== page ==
How An Indie Festival Is Fostering A New Kind of International Cinema In The Pandemic
The festival has created a powerful online venue for social, immersive media.
Full disclosure: the FIVARS festival is organized by the author.
In a time when attention deficit runs high and news and marketing bombard us from all sides, immersive stories have a singular ability to envelop the viewer and transmit context and culture that is so often missed. I firmly believe in nurturing the evolution of this medium, which has an enormous transformative power and untapped potential.
It is truly remarkable, the strides that panorama photography, and then video have made in less than a decade. Just a few years ago, stitching together a spherical photo was for enthusiasts only. Today, the iPhones and iPads have realtime “lidar” scanners built in that let you capture depth, and clone objects as 3D models and much more.
But the road for this incredible emerging medium has not been all unicorns and Saturday morning breakfast cereal…
By 2019, everyone left 360 movies for dead. Samsung made a go of it as a way to sell phones but eventually had to shutter its immersive content service; the market was just too small and the tech too nascent for even remotely enough return-on-investment to justify keeping the content side of the platform going (let alone the hardware side). Early bird Jaunt, originally buoyed by a 50 million dollar injection from Disney, never found a consistent business model for their black-box proprietary system. GoPro cameras invested heavily in the market, but eventually even their editing/finished tool Kolor was shelved. Media aggregator Plex had a great player for home streaming on VR headsets — and I was loving watching 3D movies in it — but they too, ultimately, abandoned further development. Then Facebook announced the end of the affordable and polarizing Oculus Go — a once-lauded, affordable, compact way to watch 360 content, and play some simple 3DoF (3-degrees of freedom) VR titles. The best part about the Go was that it ended the need to click a phone into a Gear VR, or clumsy Google Cardboard. I personally loved them for watching Netflix, or 3D content — blockbuster movies etc. For VR enthusiasts, though, it was generally perceived as a misleading anathema to the cause.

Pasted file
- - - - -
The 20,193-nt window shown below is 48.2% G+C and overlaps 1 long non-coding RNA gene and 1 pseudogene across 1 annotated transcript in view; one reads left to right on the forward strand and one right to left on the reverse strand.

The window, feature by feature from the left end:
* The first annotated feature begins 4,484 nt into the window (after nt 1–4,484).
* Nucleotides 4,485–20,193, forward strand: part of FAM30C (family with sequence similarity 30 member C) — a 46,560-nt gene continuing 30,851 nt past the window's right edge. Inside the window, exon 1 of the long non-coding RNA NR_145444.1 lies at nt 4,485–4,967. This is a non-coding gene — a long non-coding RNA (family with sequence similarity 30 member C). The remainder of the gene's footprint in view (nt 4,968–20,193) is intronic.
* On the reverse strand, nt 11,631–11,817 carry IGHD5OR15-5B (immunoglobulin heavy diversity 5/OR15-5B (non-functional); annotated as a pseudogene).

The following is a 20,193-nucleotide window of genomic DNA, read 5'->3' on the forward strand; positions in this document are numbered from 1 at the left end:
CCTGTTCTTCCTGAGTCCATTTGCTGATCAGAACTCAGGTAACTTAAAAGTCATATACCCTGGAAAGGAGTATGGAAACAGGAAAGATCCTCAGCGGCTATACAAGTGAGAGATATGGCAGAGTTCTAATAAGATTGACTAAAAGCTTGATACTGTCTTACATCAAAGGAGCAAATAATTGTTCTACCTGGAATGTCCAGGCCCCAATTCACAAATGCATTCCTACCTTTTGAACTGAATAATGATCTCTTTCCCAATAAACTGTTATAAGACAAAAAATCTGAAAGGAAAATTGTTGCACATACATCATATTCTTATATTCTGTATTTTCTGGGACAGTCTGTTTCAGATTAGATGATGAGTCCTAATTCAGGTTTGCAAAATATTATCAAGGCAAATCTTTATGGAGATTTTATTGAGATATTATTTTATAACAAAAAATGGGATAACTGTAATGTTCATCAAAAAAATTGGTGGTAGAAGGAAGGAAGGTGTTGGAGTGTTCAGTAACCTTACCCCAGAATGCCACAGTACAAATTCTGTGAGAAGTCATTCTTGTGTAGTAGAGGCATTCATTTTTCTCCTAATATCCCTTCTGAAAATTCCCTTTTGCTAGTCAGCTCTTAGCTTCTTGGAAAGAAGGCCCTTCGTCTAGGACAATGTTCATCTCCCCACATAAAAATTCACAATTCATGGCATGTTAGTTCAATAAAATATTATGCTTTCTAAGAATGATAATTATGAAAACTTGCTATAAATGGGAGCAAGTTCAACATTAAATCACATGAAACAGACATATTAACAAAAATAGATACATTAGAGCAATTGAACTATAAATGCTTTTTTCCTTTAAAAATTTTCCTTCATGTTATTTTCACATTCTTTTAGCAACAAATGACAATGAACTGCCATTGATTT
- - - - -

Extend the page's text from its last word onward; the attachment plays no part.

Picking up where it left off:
Alas, 360 became the unwanted guest of the VR industry.
Meanwhile, most of the major film festivals started experimenting more and more with so-called immersive content. Cannes, Sundance, Tribeca, VIFF and Venice all now have annual showcases. Then, there were a few festivals solely dedicated to this developing medium, meaning they are not extensions of existing film festivals: FIVARS, for example, which launched in 2015 focused exclusively on narrative immersive content, rather than on the technology itself. What surprised me most with FIVARS was that we were receiving dozens of unsolicited submissions from all over the planet, truly, from Kamchatka, to Norway, Rapa Nui to Nepal.